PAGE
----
[December 13, 2016] Too many senior leaders have led their followers down the road of anger and despair, oftentimes from wishful thinking. Whenever I reflect upon wishful thinking by leaders, I think back to the day I heard about the Reverend Jim Jones and his cult’s 1978 mass murder-suicide.
The reasons are, of course, complex but it appears that one of the keys to understanding this mass murder-suicide was that Jones believed “revolutionary suicide” would prevent “intelligence organizations” from shooting their babies, torturing their children, and force the others into dummies. Jones had made many promises to his cult about the coming revolution where a benevolent model of a communist community would be established.
“Wishful thinking is not idealism. It is self-indulgence at best and self-exaltation at worst. In either case, it is usually at the expense of others. In other words, it is the opposite of idealism.” – Thomas Sowell
If we look back over the history of senior leadership there are many famous cases where the wishful thinking of leaders led many people to their deaths and caused great destruction and despair. To name just a few of those leaders would take up many pages but those that come to mind immediately are: Joseph Stalin, Adolf Hitler, Benito Mussolini, Pol Pot, Robert Mugabe, Kim Jong-Il, Idi Amin Dada, Vladimir Lenin … all of which are notorious for their wishful thinking that a political ideology would help bring great wealth and respect to their followers and a Garden of Eden on Earth.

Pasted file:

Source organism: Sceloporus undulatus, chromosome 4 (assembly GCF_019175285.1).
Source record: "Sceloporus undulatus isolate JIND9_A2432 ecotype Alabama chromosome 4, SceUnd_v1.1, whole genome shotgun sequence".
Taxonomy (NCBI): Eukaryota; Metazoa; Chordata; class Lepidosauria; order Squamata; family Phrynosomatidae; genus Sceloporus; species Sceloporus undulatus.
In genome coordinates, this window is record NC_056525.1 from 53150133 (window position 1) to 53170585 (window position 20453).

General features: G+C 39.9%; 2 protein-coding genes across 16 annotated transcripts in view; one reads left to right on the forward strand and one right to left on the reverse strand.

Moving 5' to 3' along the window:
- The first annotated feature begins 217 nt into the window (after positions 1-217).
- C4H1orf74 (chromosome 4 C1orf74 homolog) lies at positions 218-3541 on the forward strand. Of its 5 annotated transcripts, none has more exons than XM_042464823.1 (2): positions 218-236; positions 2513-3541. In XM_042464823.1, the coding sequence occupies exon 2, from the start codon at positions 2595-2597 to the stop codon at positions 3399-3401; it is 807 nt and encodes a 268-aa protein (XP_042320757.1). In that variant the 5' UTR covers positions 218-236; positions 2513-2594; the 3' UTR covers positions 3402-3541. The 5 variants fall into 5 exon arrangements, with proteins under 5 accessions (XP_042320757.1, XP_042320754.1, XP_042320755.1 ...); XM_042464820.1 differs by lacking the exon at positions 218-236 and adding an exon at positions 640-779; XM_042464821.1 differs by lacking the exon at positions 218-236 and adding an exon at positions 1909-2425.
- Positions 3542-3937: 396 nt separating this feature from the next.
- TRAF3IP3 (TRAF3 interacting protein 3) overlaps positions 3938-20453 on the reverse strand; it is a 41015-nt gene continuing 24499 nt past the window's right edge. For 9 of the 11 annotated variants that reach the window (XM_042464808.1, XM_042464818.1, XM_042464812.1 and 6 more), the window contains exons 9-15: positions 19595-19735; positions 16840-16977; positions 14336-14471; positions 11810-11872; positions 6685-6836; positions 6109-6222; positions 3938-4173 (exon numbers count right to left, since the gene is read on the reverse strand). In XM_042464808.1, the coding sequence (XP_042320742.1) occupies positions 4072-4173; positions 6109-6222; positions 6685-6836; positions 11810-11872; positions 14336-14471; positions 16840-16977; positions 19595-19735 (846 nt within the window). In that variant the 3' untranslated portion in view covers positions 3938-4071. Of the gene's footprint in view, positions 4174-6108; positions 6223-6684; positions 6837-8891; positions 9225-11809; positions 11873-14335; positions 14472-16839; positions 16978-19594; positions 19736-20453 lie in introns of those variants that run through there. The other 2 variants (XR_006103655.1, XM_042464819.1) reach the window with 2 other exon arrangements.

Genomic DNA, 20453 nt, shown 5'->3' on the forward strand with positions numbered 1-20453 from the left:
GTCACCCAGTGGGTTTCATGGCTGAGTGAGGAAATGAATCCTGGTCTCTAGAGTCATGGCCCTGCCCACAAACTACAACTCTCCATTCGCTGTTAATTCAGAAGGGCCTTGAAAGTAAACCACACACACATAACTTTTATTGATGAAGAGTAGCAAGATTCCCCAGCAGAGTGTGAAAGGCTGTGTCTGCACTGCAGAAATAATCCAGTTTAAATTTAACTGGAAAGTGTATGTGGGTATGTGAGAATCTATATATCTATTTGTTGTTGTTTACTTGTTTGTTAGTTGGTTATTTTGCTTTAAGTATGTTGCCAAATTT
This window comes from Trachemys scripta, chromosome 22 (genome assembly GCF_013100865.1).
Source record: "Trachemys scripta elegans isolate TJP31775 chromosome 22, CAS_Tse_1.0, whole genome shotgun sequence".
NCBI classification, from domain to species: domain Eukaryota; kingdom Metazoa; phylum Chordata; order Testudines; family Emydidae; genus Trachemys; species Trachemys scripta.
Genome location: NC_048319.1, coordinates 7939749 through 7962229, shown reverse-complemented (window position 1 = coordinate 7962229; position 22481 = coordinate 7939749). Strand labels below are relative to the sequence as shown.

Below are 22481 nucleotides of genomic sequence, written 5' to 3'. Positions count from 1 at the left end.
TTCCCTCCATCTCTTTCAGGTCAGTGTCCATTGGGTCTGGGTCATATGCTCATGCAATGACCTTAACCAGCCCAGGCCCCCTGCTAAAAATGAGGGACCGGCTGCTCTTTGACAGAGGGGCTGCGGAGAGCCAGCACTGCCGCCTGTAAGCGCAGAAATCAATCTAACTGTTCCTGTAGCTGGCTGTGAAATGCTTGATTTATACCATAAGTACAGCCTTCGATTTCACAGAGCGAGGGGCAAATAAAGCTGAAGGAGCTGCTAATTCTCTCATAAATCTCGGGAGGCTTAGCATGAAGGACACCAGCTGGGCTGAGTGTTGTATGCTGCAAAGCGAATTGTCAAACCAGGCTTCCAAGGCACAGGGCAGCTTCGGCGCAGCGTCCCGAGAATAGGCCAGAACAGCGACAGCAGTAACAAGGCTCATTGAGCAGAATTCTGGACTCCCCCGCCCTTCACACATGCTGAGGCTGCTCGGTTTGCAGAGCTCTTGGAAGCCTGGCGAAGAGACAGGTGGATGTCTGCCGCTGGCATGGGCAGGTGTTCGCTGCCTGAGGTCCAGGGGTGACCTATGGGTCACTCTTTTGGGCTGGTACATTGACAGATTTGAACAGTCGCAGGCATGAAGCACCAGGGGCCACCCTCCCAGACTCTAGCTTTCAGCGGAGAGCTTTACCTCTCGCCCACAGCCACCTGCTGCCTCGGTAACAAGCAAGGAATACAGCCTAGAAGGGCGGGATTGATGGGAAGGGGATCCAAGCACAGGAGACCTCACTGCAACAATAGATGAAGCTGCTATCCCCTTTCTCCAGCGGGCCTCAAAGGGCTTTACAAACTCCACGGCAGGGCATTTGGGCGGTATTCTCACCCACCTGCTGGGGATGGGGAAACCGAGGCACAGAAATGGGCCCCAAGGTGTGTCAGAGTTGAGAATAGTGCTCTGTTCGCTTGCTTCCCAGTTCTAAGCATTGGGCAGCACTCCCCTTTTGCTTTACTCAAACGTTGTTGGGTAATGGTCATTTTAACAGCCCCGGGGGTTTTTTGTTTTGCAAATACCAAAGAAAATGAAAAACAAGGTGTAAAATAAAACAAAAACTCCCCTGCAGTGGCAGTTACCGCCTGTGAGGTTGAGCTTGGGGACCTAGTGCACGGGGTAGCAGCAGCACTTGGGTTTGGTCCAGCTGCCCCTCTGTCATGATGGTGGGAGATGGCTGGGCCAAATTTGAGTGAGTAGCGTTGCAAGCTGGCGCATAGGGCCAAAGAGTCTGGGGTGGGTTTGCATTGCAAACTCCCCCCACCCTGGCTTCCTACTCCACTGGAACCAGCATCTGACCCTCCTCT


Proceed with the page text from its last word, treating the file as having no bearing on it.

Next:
On a less destructive level, some say that the policy of the United States toward Muslim extremism is wishful thinking. Just this past week, U.S. President Obama stated during his final national security address that al-Qaeda is “a shadow of its former self” and is a “decimated,” hollowed-out whimpering terrorist group. Nothing could be further from the truth and nearly every intelligence official in the world knows that this particular terrorist group is growing globally in numbers and ability to attack unprotected targets.
Most of us have had the experience with a bad boss who made everyone lots of promises or established rules and regulations based on wishful thinking. Rarely did our situation end well. In combat, that kind of thinking can get you killed. In business, it can force a company into a competitive disadvantage, and in personal relationships it can create unnecessary stress and end friendships.
Jesse Owens once said something about dreams; that in order to make them turn into reality, it takes a lot of determination, dedication, self-discipline, and effort. Wishful thinking plays no honest part in it.
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